When a family’s monthly income goes down (a parent loses a job), monthly SNAP dollars increase.  When a worker’s paycheck increases (overtime), SNAP is supposed to be reduced.  SNAP recipients must carefully report increases and decreases in their monthly income, but this is harder when your paycheck varies dramatically from one month to the next.  Beneficiaries can also be afraid of making mistakes with their paperwork, as providing false income information can result in staggering fines and lengthy sentences.  In Little Rock, Arkansas, the SNAP application and income verification process was so complicated that nonprofit workers launched a call center in 2020 to help people with the paperwork.  One staff member said hungry residents can feel more demoralized by how many steps they go through just to get food.  Lengthy application processes and administrative backlogs are also a problem elsewhere in the US.

THOUGHTS:  The holiday season from Thanksgiving to New Year’s is a joyful time of holiday parties and family time centered around good food and gifts.  For some, low incomes and food insecurity make this a reminder of their worries.  The financial burden of feeding children and hopes of gift-giving have effects on what families can afford to eat.  The holiday finds 15% of US homes where children are “not very confident” they will afford needed food, and 9% percent are “not at all confident.”  Seniors are also at higher risk for food insecurity, and 60% of seniors choose between buying food or paying their rising utility bills during the cold holiday months.  The high cost of medication and hurdles associated with traveling to a food pantry can compound these trials.  Quality food should be a right, and our responsibility.  Act for all.  Change is coming and it starts with you.

Storm

November 19, 2022

I have mentioned how my response to bad weather tends to be to go outside and watch.  A storm rolling across the unbroken prairie was one of the things I missed when I moved from Kansas, and something I looked forward to seeing when I visited.  I always found the power of a thunderstorm exhilarating.  I also tend to look outside during a tornado siren to see what is happening (kids, do not do this at home!) even though we are warned to “shelter in place”.  When the sirens went off several weeks ago, I did what I usually do and went out to the back patio.  Zena was a little skittish at first as this was her first experience with a bad storm but seemed to settle down once she saw my reaction.  Later, my niece visited and when I mentioned this, she showed me a picture of her cat during the storm.  Chandler had paid attention to the forecasters and crawled into the bathtub in an interior room like he was supposed to do.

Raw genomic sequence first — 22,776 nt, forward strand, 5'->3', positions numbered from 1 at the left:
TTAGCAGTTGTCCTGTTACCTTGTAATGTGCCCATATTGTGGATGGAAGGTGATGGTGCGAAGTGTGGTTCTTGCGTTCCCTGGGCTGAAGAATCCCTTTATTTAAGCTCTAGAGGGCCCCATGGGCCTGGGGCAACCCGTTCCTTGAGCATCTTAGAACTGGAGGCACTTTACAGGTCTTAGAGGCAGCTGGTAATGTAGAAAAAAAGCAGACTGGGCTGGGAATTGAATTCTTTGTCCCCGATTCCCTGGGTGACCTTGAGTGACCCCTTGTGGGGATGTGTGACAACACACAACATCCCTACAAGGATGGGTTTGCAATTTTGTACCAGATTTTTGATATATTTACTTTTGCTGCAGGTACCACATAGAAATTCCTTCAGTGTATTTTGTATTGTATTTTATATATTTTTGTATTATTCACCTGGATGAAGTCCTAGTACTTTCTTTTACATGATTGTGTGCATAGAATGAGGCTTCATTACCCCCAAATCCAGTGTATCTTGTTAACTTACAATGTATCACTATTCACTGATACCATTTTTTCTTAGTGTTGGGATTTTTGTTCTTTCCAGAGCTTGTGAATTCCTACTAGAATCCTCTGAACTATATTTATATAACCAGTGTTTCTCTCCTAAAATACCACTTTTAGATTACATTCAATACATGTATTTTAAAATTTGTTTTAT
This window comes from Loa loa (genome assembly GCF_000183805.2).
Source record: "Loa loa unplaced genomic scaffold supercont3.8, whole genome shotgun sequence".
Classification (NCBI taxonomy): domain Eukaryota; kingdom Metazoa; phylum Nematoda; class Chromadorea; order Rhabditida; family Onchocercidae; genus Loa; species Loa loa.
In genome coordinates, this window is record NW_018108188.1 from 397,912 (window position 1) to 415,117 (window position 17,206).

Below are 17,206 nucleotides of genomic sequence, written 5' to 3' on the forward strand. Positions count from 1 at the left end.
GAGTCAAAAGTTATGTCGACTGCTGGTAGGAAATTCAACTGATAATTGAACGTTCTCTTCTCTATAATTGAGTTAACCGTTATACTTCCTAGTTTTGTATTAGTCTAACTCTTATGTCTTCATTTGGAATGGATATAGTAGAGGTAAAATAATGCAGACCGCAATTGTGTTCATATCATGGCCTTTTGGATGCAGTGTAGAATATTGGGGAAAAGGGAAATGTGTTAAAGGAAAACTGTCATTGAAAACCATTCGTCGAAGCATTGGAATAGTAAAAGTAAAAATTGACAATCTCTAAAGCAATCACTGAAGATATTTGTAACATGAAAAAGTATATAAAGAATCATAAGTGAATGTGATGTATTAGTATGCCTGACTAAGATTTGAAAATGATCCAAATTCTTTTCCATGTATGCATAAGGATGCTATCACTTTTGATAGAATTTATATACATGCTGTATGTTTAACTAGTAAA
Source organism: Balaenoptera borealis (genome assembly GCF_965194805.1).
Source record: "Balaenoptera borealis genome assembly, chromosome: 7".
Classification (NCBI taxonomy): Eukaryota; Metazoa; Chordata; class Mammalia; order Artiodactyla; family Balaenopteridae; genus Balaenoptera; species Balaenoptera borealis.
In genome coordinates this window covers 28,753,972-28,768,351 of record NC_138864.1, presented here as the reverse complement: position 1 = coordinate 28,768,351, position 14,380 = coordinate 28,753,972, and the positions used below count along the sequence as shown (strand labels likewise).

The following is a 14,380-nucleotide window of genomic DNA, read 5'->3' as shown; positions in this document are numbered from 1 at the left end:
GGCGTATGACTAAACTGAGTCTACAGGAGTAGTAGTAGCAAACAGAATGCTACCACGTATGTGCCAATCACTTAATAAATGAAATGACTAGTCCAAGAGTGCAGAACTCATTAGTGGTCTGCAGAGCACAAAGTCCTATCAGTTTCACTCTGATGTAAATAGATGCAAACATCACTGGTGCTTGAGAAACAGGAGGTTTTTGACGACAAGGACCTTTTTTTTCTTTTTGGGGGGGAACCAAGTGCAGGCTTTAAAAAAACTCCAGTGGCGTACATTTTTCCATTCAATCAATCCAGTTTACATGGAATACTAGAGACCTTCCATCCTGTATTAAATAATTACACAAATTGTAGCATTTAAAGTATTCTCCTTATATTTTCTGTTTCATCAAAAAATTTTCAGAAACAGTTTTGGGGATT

When I looked online, I did not find a reference for cats, but I did find an explanation for why dogs freak during thunderstorms.  Humans (at least most of us) realize thunder is just the loud rumbling noise that occurs after the lightning strike, and it is the strike that is potentially harmful.  The strike also charges the air with electric particles which land on the fur of the dog and cause static build-up.  Often, dogs do not know what to make of the way their coat suddenly feels, and in some cases the static build-up gives the dog an electric shock.  This is accompanied by changes in air pressure and the dark and foreboding skies.  These weather changes are ominous and can put the dog on edge.  Some dogs may even develop storm phobias, especially if they are shy or nervous by nature.  I would assume the same may be said for cats.

Storm phobia is a condition where the dog becomes irrationally afraid of any signs of a coming storm, including thunder.  Their reaction can be excessive and may put themselves or those around them in danger.  Dogs that spend a lot of time outdoors are more likely to fear thunder than those who are sheltered from these natural phenomena.  Hounds, sheepdogs, and other working dogs are more likely to develop storm phobia and to have a profound fear of thunder than other breeds.  They spend more time outdoors which exposes them to the forces of the storm.  Puppies are also more prone to fearing thunder.  Any loud noise makes a puppy anxious, and they scurry to find safety and a place to hide.  Breeds with double coats struggle most with thunderstorms. German Shepherds, Golden Retrievers, Australian Shepherds, Siberian Huskies, Bernese Mountain Dogs, and Border Collies are some of the breeds whose thick coats become a major liability as static increases in a thunderstorm.  The same goes for dogs who do not socialize much as well as rescue dogs who might have had traumatic events leaving them jittery and susceptible to phobias.